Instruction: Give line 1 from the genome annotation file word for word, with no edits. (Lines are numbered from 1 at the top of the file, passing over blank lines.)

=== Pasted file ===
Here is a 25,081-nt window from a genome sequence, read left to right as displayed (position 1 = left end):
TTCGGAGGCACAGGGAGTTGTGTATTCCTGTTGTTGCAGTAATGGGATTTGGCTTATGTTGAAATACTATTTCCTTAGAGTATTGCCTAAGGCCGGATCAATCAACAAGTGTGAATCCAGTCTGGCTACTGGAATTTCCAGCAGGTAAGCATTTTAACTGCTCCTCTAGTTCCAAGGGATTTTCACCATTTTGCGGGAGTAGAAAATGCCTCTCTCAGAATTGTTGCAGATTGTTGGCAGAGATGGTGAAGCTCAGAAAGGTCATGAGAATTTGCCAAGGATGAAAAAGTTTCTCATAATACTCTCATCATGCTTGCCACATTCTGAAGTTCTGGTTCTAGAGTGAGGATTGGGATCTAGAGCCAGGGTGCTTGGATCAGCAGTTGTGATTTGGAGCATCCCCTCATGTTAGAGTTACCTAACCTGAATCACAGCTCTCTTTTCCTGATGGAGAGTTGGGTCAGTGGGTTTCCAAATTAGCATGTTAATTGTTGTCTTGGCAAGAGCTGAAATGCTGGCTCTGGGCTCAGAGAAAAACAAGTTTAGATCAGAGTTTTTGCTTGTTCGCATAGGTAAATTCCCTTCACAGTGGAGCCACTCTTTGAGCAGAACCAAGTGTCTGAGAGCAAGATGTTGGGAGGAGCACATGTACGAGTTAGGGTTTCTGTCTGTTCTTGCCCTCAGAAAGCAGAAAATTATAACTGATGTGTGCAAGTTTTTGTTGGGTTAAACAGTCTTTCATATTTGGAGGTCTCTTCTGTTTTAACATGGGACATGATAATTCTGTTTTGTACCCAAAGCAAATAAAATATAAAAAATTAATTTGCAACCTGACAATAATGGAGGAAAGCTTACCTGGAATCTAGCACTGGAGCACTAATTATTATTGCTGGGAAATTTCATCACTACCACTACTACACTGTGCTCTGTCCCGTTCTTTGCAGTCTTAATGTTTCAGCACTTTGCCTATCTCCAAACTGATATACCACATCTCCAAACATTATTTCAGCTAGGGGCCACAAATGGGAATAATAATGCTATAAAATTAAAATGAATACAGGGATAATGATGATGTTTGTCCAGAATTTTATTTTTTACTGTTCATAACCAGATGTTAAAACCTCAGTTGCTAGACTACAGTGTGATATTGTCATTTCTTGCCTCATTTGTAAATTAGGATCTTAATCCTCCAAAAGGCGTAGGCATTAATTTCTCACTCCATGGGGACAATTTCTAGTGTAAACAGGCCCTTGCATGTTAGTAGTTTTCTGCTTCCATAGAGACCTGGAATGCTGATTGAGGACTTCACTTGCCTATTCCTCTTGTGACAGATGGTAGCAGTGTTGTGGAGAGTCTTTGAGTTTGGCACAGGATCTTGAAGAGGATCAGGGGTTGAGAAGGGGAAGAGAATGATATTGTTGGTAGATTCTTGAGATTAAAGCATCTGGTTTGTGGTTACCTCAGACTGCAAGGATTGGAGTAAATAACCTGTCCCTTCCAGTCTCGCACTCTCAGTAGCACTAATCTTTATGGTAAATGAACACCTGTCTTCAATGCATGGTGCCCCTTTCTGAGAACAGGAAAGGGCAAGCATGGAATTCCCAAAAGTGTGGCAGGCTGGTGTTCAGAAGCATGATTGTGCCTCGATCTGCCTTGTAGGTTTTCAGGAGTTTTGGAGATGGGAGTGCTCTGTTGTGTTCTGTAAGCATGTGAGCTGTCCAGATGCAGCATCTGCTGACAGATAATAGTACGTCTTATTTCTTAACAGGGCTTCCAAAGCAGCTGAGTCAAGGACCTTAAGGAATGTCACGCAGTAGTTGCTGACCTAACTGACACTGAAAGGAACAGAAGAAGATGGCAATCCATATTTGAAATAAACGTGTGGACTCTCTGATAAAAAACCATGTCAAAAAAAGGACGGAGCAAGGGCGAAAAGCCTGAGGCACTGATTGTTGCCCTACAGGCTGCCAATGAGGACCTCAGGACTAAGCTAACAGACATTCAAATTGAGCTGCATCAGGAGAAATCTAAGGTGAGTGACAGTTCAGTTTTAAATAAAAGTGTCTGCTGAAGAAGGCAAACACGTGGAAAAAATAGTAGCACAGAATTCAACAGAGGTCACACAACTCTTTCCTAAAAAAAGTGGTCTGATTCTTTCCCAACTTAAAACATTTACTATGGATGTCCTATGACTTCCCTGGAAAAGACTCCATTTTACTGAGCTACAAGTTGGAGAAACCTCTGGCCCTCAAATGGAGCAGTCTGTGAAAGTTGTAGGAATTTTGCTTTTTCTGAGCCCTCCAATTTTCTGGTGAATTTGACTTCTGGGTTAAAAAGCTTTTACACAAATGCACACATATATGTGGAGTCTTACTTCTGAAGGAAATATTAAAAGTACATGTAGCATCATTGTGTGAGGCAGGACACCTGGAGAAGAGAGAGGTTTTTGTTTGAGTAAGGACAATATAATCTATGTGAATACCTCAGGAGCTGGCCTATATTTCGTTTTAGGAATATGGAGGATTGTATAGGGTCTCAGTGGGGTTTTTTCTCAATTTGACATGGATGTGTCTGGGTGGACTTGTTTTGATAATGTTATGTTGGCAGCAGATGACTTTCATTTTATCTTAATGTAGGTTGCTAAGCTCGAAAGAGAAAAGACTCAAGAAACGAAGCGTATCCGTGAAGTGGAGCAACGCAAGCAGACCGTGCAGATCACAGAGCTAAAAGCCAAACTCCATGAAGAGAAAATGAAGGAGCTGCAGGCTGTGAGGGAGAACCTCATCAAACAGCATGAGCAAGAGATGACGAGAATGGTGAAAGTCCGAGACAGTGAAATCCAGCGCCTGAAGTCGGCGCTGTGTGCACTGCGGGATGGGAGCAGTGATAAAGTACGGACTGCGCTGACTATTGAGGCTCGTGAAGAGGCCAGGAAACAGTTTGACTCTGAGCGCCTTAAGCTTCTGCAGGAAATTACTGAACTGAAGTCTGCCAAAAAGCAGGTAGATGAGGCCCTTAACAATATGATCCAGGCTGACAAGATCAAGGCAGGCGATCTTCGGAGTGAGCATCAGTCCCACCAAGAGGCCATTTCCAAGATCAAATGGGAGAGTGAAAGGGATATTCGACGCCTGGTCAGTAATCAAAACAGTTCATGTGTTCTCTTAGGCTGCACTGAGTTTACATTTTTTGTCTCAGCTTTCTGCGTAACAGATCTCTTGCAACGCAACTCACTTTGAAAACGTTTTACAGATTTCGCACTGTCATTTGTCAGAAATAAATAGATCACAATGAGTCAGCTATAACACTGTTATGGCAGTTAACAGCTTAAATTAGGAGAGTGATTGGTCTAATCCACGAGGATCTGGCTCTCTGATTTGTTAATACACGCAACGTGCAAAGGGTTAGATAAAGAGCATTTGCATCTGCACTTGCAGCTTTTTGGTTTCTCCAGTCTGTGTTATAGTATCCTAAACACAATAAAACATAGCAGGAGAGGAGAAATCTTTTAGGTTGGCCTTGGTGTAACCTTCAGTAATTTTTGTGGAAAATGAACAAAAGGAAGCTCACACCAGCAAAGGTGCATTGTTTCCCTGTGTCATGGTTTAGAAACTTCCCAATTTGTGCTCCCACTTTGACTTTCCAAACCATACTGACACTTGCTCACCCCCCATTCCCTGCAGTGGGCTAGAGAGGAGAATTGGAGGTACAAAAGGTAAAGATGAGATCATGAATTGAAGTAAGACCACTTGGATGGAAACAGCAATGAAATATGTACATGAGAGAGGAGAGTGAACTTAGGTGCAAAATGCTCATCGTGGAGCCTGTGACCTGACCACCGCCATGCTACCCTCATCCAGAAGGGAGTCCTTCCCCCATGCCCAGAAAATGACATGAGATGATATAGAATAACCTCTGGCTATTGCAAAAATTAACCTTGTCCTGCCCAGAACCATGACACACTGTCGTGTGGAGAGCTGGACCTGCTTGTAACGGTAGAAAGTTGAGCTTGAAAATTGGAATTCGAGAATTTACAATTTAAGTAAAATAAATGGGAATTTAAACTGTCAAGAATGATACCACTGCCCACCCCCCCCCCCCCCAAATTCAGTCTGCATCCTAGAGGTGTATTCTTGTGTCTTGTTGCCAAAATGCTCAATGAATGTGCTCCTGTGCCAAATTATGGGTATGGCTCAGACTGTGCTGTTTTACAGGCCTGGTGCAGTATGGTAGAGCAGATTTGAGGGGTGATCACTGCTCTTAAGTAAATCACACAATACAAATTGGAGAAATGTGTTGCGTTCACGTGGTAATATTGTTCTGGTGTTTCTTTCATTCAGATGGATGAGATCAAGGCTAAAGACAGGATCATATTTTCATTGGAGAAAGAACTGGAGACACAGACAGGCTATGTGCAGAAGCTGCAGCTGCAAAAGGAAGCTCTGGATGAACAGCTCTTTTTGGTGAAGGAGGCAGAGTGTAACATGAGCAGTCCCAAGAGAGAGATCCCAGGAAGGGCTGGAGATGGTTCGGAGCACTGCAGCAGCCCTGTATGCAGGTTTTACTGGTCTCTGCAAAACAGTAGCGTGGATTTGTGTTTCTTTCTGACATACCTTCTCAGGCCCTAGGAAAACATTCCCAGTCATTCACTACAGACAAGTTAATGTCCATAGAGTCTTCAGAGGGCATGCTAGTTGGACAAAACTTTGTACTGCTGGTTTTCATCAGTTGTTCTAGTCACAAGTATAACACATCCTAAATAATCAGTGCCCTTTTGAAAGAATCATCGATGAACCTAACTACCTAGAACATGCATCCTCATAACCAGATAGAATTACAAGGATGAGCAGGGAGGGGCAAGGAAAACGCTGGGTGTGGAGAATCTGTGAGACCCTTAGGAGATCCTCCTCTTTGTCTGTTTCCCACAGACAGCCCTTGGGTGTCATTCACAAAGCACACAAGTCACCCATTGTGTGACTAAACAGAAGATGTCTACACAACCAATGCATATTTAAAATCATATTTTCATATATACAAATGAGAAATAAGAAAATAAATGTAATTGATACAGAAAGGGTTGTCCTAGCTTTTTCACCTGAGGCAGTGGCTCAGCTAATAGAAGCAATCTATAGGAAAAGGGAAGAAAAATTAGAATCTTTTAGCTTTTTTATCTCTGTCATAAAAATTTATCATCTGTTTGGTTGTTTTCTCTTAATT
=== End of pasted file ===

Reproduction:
Here is a 25,081-nt window from a genome sequence, read left to right as displayed (position 1 = left end):